The VeniceTable project was sponsored by the European Union's CIVITAS Project. The CIVITAS Initiative helps cities to achieve a more sustainable, clean and energy efficient urban transport system by implementing and evaluating an ambitious, integrated set of technology and policy based measures. The VeniceTable was delivered as part of the MOBILIS project in Venice led by Fabio Carrera.
The Venice Table is a simulation of venice waterbourne traffic based on data collected by human observers in Venice. The data consists of turn data collected at 23 observation points in the Venice canal system and includes a timestamp, individual license plate and the canal id that a boat arrived at an intersection and the canal id the boat was observed leaving an intersection. Agent-based models were used to infer individual boat trajectories subject to total canal volume constraints and one-way traffic regulations on certain canals.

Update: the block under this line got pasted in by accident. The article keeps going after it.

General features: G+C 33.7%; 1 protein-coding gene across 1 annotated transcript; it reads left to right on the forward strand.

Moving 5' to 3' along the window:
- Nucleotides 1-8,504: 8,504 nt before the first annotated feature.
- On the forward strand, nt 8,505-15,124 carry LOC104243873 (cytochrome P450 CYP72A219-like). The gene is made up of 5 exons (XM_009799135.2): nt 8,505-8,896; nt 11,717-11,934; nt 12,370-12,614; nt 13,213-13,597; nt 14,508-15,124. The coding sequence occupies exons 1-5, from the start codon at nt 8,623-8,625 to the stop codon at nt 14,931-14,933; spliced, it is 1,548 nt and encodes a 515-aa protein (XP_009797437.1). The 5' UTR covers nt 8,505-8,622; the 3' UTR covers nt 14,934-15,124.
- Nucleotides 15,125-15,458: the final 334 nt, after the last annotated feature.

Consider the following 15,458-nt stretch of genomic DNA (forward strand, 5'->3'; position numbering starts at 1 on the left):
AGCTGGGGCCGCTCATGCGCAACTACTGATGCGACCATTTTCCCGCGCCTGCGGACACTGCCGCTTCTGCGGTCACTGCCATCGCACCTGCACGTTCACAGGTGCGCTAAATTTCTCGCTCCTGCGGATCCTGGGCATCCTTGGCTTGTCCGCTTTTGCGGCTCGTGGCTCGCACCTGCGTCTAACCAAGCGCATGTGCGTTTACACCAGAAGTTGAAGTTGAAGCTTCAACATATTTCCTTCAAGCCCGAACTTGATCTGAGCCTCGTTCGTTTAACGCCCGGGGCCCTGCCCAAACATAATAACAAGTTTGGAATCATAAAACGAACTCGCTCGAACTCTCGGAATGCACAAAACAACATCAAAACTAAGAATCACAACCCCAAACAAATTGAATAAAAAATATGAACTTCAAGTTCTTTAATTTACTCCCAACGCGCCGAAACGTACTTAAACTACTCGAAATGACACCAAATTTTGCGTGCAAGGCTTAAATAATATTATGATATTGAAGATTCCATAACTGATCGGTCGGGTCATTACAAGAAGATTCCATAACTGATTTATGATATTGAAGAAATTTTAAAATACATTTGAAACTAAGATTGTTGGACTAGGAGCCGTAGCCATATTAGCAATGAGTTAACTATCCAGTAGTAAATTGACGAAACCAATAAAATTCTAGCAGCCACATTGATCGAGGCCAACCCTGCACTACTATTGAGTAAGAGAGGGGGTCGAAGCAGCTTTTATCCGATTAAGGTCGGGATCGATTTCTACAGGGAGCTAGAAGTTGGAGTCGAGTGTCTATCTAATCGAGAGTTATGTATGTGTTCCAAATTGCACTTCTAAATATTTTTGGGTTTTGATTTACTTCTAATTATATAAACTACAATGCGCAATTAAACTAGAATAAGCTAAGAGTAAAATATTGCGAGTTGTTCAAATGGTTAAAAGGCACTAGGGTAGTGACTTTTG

The purpose of the VeniceTable is to allow multiple stakeholders including city administration, taxi drivers, cargo operators and citizens to plan the canal regulations to minimize traffic noise and wakes, moto ondoso, to minimize impact to architecture. Further objectives were to create efficient mobility patterns for taxi and cargo operators. The table uses tangible real-world objects like whiteboard magnets for loading and sorting GIS data and laserpointers for allowing multiple users to simultaneously interact with the simulation.
The project uses machine vision in a projector camera pairing that is related technology to other SFComplex projects like Simtable and AmbientPixel.